As soon as his eldest son was old enough for Little League, Ron Sr., now a supervisor in the machine shop, started coaching his baseball teams—and did so all the way through American Legion ball. Ron Sr. would give his namesake 100 ground balls and 100 swings every night. He was always there for his boys. He and Luciana never missed a practice, and even now they seldom miss one of Ron's starts at Shea Stadium or one of Charlie's at St. John's.
"Still," says Ron Jr., "the most important thing in my life, the thing that brought my family the most happiness, wasn't starting the first game of the World Series or winning the fourth game or being a first-round draft pick; it was the day that I was accepted at Yale."
It's hard to believe now, but Darling says of his undergraduate days, "I felt like a guy off the farm, without a social grace, who was always making a fool of himself. I was always one step behind in everything: Have you heard such and such a song? No. I was a year behind, unless they wanted to talk about Chuck Berry and The Coasters. How about this new film? I was a month behind. I was so shy, I didn't know how to ask a girl out on a date. I wanted to be a thespian, but I was too shy to go on stage. I'm still shy, only now people think that I'm snooty."
Darling had been a good quarterback, but at Yale they put him in the secondary. "I didn't want to be a defensive back, and my world was being opened to too many Other things. I didn't want to deny myself afternoon classes the entire year." He also began to grow physically with a little help from some weightlifting. "I went from 6 feet, 170, to 6'2½", 190, and when I went out for baseball that spring, I threw the hell out of the ball." Darling had mostly been a shortstop, but he became a pitcher as a sophomore and went 11-2 that year.
It was during his junior year at Yale that Darling lost an epic game to Frank Viola of St. John's University in the NCAA regionals, a game later immortalized by Roger Angell in The New Yorker. For 11 innings of the scoreless tie, Darling had a no-hitter, but he lost the game in the 12th on an error and a double steal. Darling probably would have been the very first pick in the 1981 amateur draft, but he wanted $150,000 to make it worth his while to leave Yale, which was too much for the pocketbook of the Seattle Mariners. The Rangers were willing, though, and took him as the No. 9 selection in the first round.
As a professional, Darling has had to cope with the Yalie label. "Immediately, there was the question of my dedication to baseball," he says. "People would say things like, 'Baseball isn't his priority.' Or 'He doesn't really like baseball.' That has always infuriated me. I love baseball. What was I taking those 100 ground balls and 100 swings for every night? Why was I in the bleachers, right where Carbo's homer went in that other sixth game? Why did I always stay up late when the Sox were on the Coast to watch Yaz bat against Nolan Ryan?"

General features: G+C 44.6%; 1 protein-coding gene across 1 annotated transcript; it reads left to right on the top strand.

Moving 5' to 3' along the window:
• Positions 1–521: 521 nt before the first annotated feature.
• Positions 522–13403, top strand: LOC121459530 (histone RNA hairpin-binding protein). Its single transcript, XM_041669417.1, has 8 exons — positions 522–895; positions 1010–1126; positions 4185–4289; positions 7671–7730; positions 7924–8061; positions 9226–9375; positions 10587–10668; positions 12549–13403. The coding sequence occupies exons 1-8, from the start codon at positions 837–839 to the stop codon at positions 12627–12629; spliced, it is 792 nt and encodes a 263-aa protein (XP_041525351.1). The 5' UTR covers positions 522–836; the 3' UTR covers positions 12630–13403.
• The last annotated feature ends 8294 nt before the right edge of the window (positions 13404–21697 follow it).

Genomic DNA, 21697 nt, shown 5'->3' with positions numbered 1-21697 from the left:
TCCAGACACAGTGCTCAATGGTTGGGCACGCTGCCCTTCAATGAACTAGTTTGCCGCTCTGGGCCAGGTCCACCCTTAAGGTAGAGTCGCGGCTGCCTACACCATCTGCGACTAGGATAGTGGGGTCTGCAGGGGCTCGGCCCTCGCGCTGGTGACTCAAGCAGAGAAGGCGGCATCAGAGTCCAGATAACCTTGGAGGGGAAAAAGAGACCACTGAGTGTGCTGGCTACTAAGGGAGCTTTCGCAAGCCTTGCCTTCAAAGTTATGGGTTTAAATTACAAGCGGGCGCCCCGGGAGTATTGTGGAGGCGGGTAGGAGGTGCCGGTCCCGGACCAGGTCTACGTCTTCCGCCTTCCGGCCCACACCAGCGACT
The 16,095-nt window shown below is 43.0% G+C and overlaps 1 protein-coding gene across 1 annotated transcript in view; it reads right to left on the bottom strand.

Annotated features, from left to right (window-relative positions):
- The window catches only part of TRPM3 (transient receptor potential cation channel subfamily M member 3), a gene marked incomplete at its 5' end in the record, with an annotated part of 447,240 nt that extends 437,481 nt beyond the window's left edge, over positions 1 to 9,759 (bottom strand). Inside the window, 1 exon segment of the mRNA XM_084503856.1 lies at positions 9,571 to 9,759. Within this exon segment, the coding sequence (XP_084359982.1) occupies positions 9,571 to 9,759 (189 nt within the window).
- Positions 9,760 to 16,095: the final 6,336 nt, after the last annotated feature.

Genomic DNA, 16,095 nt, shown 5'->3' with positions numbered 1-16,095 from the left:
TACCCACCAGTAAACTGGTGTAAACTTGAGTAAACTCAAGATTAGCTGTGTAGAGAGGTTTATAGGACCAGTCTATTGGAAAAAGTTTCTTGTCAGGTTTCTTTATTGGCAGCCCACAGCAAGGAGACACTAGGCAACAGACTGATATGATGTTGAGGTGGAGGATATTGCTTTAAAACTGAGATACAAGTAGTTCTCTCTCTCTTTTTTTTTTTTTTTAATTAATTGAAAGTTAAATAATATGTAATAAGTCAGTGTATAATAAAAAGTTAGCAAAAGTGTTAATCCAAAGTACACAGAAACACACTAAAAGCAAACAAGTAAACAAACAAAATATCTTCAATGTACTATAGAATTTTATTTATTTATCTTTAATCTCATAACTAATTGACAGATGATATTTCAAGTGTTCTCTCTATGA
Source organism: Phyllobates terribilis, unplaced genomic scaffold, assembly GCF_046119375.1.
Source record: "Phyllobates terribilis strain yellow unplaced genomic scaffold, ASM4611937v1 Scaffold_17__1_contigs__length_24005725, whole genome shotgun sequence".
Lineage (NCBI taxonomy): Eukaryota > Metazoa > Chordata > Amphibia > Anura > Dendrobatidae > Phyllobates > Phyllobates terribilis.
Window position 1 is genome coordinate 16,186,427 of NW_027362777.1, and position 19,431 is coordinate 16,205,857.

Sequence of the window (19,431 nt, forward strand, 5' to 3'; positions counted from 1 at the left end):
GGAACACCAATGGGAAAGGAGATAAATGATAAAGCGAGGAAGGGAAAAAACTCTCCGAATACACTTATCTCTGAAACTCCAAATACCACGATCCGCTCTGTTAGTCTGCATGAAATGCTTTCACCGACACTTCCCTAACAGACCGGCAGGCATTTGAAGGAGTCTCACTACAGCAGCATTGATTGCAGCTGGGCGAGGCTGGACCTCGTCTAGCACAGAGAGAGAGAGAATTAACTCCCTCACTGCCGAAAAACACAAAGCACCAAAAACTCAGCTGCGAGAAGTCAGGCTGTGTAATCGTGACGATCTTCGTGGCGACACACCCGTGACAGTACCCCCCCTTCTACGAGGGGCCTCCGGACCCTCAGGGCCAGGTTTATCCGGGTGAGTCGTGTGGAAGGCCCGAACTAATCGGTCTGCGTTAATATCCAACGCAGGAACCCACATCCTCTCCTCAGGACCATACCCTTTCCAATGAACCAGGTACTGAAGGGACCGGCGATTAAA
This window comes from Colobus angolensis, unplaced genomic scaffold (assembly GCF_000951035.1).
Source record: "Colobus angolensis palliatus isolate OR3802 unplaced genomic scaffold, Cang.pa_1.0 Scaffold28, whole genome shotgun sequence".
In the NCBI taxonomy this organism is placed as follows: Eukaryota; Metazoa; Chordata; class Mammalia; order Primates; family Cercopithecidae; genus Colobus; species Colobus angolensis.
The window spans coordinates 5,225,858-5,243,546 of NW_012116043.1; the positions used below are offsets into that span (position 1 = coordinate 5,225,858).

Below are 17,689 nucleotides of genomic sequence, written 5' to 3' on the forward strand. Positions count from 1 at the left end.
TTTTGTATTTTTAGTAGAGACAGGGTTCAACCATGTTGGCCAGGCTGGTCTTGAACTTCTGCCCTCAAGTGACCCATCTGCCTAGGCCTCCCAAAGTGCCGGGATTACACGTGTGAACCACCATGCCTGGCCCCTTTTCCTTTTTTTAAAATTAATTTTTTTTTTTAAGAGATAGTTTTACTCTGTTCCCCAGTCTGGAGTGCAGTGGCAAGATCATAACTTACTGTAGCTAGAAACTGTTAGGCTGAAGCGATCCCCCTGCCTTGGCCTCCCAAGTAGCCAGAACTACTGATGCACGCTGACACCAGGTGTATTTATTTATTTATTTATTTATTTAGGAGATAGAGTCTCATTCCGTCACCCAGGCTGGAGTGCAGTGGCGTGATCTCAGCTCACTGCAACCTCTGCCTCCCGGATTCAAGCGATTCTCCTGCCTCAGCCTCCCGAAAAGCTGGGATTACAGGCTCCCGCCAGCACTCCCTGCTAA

That first professional summer, Darling made 13 appearances at Tulsa (4-2, 4.44 ERA). He went to the Rangers' camp the following spring. Manager Don Zimmer thought he needed only a couple of months of Triple A experience before he would be ready for the majors, but others in the organization ignored Zimmer. The Yalie was a disappointment to them. On April Fool's Day, 1982, in a trade the Rangers will long regret, Darling and pitcher Walt Terrell went to the Mets for Lee Mazzilli.
After two years at Tidewater, Darling made the club, and in 1984 he had a 12-9 record and a 3.81 ERA. But he was the other rookie on the club, because Dwight Gooden was 17-9 with a 2.60 ERA. In 1985 Darling went 16-6, and Gooden went 24-4 and won the Cy Young Award. Darling understood pitching in Gooden's shadow. What he didn't understand was that he was still the Yalie.
"What people didn't realize was that I had very little pitching experience. At first I thought I was a power pitcher, when I'm not at all. My biggest problem was throwing enough strikes. I was behind 2 and 0 too often. I walked too many and made the game too difficult. I didn't know how to pitch. I'm such a perfectionist that I let my temper get the best of me at times. It just took time."
Little doubt now remains about Darling's ability. Paparazzi flashbulbs and Gooden's presence can't obscure the fact that he is one of the premier pitchers in baseball. He has added a devastating split-finger to his moving 88-mph fastball, his curve and his slider. Not only was Darling picked to open the World Series for the Mets, but in Games 1 and 4 he did not allow an earned run. "We hadn't heard all that much about him," said Boston's Dwight Evans after Game 4, "but he's the Mets' best pitcher. A fearsome competitor."